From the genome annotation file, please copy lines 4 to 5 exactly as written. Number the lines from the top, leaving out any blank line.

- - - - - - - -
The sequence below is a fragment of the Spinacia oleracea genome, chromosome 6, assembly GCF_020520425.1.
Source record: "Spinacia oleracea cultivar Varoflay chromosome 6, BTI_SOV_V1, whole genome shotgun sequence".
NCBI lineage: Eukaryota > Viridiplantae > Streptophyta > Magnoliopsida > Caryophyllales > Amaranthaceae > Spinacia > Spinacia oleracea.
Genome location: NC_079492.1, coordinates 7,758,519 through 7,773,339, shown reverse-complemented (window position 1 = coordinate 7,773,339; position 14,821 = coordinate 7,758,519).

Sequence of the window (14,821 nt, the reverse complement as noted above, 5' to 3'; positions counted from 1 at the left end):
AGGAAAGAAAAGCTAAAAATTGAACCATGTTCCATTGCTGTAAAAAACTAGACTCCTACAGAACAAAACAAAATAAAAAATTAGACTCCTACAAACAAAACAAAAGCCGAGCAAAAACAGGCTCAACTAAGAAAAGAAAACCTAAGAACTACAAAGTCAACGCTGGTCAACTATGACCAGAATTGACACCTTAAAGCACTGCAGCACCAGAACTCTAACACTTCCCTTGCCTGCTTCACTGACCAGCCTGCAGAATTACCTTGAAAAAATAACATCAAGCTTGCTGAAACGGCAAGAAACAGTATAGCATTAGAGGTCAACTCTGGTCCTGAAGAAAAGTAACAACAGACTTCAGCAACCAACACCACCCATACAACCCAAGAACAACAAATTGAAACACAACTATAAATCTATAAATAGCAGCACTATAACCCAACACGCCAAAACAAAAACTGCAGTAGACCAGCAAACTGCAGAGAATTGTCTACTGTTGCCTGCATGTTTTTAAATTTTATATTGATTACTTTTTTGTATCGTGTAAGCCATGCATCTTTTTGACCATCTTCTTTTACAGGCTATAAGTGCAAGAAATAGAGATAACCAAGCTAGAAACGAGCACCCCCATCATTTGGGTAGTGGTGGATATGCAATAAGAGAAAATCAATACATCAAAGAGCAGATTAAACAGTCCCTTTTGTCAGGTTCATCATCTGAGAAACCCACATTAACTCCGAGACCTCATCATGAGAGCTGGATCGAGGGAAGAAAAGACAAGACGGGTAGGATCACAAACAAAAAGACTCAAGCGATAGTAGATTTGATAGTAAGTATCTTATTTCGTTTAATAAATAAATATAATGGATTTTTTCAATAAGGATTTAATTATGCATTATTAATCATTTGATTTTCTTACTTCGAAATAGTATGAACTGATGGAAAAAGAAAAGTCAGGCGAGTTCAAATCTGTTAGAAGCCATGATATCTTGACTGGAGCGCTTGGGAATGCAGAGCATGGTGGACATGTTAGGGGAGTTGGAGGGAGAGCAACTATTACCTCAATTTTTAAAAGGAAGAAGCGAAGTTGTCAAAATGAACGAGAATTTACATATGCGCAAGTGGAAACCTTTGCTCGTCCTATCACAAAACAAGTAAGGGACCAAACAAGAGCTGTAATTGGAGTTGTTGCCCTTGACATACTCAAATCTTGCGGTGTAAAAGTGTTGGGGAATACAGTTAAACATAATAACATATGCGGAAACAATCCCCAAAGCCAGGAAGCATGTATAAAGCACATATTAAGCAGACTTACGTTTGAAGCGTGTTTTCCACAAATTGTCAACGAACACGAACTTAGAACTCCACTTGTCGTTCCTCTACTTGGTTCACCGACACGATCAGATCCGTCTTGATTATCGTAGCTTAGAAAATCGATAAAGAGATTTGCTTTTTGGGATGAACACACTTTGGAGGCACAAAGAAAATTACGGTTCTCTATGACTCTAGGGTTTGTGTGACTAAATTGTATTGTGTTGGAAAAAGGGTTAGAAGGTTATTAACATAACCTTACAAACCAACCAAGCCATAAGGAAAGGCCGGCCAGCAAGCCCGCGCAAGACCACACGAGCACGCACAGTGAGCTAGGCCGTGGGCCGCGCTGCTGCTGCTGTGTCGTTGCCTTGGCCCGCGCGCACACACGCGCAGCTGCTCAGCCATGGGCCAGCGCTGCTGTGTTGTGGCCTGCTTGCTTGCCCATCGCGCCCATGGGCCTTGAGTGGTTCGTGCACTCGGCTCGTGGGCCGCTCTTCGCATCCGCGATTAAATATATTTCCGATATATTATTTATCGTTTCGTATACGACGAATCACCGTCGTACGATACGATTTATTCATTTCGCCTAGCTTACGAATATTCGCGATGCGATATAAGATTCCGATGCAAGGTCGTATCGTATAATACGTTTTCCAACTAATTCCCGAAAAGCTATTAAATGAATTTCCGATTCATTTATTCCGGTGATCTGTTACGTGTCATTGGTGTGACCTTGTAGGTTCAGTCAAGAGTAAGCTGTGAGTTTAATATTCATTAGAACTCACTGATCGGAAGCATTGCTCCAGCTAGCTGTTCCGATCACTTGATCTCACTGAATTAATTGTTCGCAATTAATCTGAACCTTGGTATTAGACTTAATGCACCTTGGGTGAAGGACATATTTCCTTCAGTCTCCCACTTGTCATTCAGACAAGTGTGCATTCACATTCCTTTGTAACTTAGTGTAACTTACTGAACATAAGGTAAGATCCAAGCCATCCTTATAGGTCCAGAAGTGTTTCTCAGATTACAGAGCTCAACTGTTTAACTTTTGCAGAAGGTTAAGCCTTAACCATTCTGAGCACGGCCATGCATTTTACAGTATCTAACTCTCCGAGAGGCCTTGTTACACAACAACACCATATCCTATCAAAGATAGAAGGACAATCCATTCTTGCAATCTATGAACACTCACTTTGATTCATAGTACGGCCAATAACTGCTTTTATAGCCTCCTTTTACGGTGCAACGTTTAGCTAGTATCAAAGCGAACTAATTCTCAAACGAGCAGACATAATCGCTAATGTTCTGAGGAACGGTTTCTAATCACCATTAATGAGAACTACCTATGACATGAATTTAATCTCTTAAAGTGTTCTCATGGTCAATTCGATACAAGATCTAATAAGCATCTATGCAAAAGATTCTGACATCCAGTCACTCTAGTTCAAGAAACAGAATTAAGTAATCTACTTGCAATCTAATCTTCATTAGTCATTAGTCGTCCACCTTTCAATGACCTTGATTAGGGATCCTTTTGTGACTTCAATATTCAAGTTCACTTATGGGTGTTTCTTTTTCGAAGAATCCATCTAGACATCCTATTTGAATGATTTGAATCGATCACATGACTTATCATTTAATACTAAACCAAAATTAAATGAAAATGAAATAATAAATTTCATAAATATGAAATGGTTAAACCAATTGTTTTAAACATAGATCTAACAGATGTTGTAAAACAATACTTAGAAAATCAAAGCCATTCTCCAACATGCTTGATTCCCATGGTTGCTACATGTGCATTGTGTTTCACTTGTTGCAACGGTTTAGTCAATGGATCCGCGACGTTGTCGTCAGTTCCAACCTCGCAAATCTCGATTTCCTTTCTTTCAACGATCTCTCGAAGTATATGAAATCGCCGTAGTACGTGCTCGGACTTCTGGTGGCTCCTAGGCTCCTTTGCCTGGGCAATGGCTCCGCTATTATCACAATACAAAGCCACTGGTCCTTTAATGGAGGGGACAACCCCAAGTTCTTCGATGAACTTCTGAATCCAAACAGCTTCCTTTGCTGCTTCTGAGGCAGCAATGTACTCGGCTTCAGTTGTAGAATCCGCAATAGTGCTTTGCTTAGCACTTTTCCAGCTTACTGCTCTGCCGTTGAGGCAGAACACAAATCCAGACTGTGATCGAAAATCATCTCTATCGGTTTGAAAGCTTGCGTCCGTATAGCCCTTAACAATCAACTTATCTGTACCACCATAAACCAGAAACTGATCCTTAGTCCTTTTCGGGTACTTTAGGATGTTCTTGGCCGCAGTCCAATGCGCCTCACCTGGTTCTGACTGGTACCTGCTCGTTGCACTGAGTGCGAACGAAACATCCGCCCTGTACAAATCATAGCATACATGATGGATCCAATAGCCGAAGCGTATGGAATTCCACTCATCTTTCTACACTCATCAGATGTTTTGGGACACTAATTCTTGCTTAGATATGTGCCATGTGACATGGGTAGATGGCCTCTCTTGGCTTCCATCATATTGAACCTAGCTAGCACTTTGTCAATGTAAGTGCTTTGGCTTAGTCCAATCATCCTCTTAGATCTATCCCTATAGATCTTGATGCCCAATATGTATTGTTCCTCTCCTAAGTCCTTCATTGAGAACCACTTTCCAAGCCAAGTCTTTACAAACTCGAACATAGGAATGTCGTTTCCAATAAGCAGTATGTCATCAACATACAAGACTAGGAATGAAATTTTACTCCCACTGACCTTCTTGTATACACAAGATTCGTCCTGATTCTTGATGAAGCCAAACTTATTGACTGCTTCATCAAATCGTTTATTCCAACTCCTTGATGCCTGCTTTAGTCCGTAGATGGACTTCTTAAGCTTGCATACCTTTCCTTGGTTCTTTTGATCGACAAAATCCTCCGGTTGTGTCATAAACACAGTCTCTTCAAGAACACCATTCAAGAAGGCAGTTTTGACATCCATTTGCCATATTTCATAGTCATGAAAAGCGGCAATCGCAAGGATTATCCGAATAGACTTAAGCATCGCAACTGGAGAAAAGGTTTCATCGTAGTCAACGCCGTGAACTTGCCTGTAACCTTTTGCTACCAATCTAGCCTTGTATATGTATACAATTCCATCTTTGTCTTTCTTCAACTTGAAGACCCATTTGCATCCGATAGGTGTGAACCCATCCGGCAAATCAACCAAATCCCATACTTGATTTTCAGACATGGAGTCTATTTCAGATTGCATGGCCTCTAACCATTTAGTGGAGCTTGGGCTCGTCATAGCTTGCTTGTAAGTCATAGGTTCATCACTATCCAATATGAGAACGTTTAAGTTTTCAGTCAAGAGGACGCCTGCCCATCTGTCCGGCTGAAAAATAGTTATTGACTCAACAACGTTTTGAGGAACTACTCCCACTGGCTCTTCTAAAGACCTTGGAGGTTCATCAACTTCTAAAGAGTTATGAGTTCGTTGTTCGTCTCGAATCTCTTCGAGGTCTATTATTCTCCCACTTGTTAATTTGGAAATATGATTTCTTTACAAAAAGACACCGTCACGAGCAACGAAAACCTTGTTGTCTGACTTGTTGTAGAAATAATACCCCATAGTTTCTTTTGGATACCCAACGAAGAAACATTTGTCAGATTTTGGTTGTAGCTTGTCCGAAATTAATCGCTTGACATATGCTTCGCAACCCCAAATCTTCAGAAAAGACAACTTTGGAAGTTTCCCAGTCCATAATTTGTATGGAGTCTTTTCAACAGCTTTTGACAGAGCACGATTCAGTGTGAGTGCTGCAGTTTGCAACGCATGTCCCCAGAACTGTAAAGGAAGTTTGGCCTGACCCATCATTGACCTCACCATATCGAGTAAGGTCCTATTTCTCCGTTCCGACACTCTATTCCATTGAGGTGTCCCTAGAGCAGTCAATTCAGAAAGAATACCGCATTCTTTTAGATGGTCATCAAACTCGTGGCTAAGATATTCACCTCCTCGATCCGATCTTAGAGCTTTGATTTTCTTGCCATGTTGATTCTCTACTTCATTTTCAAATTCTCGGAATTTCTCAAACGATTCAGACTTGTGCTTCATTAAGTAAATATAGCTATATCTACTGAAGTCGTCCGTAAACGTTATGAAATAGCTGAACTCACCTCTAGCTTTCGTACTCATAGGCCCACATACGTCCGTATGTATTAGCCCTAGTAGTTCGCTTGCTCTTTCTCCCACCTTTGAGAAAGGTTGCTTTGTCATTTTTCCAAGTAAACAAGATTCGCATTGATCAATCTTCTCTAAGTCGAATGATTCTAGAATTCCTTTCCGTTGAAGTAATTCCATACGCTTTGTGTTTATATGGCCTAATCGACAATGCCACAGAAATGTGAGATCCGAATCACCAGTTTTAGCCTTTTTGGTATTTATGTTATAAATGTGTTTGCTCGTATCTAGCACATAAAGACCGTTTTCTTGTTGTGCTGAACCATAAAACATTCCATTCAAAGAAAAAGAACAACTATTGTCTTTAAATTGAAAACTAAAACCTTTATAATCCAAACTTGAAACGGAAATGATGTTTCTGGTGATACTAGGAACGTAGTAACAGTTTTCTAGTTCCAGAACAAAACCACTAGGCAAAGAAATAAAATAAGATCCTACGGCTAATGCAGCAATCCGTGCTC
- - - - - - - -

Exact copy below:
Genome location: NC_079492.1, coordinates 7,758,519 through 7,773,339, shown reverse-complemented (window position 1 = coordinate 7,773,339; position 14,821 = coordinate 7,758,519).

Sequence of the window (14,821 nt, the reverse complement as noted above, 5' to 3'; positions counted from 1 at the left end):